Saturday, February 17, 2007

We Know Plan A Might Not Work, But We're Not Going To Have a Plan B

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Via Cursor, Editor & Publisher refers us to Tony Snow's response, at Thursday's press briefing, to a reporter's question about what went wrong in Iraq:

Snow replied: "I'm not sure anything went wrong."

He elaborated: "At the beginning of the Civil War, people thought it would all be over at Manassas. It is very difficult -- no, Jessica, the fact is, a war is a big, complex thing. And what you're talking about is a 2002 assessment. We're now in the year 2007, and it is well-known by anybody who has studied any war that war plans immediately become moot upon the first contact with the enemy.

"For instance, a lot of people did not think that we would have the success we had moving swiftly into Baghdad. All I'm saying is that -- what happens is, you're looking at a pre-war assessment, and there have been constant assessments ever since. A war is not a situation where you can sit down and neatly predict what exactly is going to happen. You make your best estimates, but you also understand that there are going to continue to be challenges, there are going to be things that you don't anticipate, there are going to be things that the enemy doesn't anticipate. And the most important task, frankly, is to continue to try to assess near-term and mid-term to figure out how best to address the situation."

The briefing continued as follows.

Q But this estimate was monumentally wrong. So would the President, knowing what he knows today, still have decided to go into Iraq?

MR. SNOW: Yes. The President believes that we did the right thing in going into Iraq. The question is, should you saddle any military planner with an expectation that they're going to have perfect insight into what happens five years later? Aand the answer is, of course not. And I think if you talk to military planners, they do their very best under a situation. As you know, many reporters who were in the field then probably had different views about how things might be today.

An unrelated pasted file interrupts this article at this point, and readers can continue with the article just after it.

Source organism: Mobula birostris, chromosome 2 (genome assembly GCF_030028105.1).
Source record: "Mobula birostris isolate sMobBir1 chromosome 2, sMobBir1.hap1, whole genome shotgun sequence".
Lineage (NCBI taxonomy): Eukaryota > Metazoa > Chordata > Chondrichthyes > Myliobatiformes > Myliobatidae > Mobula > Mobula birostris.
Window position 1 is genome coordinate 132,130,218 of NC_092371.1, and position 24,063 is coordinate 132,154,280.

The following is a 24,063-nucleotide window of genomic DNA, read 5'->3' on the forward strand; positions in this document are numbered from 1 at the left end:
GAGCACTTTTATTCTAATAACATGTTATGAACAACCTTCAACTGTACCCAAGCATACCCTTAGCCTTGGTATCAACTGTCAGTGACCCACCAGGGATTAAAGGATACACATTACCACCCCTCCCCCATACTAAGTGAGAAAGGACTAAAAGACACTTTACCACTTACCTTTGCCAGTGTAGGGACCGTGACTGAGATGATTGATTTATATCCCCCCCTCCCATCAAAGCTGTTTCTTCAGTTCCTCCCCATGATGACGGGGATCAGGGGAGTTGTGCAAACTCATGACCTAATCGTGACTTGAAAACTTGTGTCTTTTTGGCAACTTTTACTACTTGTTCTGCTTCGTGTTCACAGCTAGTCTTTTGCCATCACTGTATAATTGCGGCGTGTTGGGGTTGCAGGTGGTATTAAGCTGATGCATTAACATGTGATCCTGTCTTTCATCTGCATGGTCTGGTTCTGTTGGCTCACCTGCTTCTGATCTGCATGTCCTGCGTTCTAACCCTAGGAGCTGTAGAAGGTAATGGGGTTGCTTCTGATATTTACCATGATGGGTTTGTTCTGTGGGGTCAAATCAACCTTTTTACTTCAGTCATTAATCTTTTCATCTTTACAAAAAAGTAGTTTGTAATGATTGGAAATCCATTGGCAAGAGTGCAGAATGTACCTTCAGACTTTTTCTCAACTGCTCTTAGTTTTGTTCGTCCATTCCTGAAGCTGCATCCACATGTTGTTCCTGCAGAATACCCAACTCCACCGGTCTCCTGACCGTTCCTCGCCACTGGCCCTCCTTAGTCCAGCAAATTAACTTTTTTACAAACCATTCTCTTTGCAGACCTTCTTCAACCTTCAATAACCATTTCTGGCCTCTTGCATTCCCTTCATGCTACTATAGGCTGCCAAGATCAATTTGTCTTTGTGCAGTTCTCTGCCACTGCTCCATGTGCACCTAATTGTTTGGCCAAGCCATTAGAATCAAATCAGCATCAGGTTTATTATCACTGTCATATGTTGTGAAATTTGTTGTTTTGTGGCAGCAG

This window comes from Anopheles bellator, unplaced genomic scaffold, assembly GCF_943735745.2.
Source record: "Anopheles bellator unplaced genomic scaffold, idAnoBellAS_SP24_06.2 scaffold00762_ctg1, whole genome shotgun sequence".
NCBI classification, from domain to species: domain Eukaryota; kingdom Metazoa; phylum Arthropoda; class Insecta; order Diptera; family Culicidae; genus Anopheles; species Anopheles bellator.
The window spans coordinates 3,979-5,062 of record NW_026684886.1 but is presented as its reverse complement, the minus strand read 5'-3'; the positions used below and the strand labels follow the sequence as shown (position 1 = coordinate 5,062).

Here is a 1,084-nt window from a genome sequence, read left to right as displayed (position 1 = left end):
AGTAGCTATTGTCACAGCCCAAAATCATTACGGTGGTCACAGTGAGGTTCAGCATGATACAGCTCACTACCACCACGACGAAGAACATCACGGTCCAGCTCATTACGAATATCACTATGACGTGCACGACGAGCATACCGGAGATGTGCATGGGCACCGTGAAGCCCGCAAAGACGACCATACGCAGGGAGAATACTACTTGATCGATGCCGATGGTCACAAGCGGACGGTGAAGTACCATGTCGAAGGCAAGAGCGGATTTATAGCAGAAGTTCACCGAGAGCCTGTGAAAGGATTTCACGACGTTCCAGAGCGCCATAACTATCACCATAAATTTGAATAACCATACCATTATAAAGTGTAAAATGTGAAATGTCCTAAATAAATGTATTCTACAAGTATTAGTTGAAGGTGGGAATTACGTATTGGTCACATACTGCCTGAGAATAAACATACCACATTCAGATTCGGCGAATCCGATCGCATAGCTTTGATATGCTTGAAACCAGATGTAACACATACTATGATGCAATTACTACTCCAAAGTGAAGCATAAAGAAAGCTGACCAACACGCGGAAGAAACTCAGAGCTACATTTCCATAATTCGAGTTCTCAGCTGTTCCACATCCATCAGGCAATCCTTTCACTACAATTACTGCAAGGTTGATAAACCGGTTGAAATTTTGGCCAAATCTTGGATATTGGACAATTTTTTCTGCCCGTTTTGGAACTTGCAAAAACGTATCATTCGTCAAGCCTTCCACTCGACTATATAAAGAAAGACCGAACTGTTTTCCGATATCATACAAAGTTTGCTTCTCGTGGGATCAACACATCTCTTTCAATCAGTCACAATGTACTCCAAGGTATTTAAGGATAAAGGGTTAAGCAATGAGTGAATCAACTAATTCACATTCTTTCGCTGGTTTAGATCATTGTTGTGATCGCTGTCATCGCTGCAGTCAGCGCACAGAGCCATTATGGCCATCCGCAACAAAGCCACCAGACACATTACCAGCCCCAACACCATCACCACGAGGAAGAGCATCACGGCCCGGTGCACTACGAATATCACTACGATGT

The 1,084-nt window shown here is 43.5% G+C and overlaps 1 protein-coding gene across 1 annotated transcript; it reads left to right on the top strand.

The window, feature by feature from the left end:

The fact is, the war is -- I know it's becoming a clich , but it's true -- it's a highly complex enterprise. What you end up doing is you make your best guesses going in. It turns out, for instance, their assessment that they would be able to move swiftly into Baghdad was absolutely right. But you have -- it is pretty clear that some of the other assessments were wrong, and you deal with it.

Yes. The problem, though, Tony, is that your boss acted as if he thought everything was going to go perfectly; as if he did have "perfect insight" into what happens, not just five years later, but five weeks later. Your boss was absolutely certain that Iraqis would welcome Americans with open arms; that "regime change" could take place with the entire infrastructure of Iraqi government remaining in place; that Iraqis would cooperate with a foreign military occupation; that electrical power grids would be in perfect working condition and Americans could just flip a switch and the lights would come on all over the country.

Now you tell us, "You make your best estimates, but you also understand that there are going to continue to be challenges, there are going to be things that you don't anticipate. ..." But the whole point is, you didn't understand that. If you actually had understood that, your boss would have asked insisted that Paul Wolfowitz, and Doug Feith, and Dick Cheney, and Donald Rumsfeld, and Condi Rice come up with a Plan B. But you didn't do that, Tony. There was no Plan B, was there?

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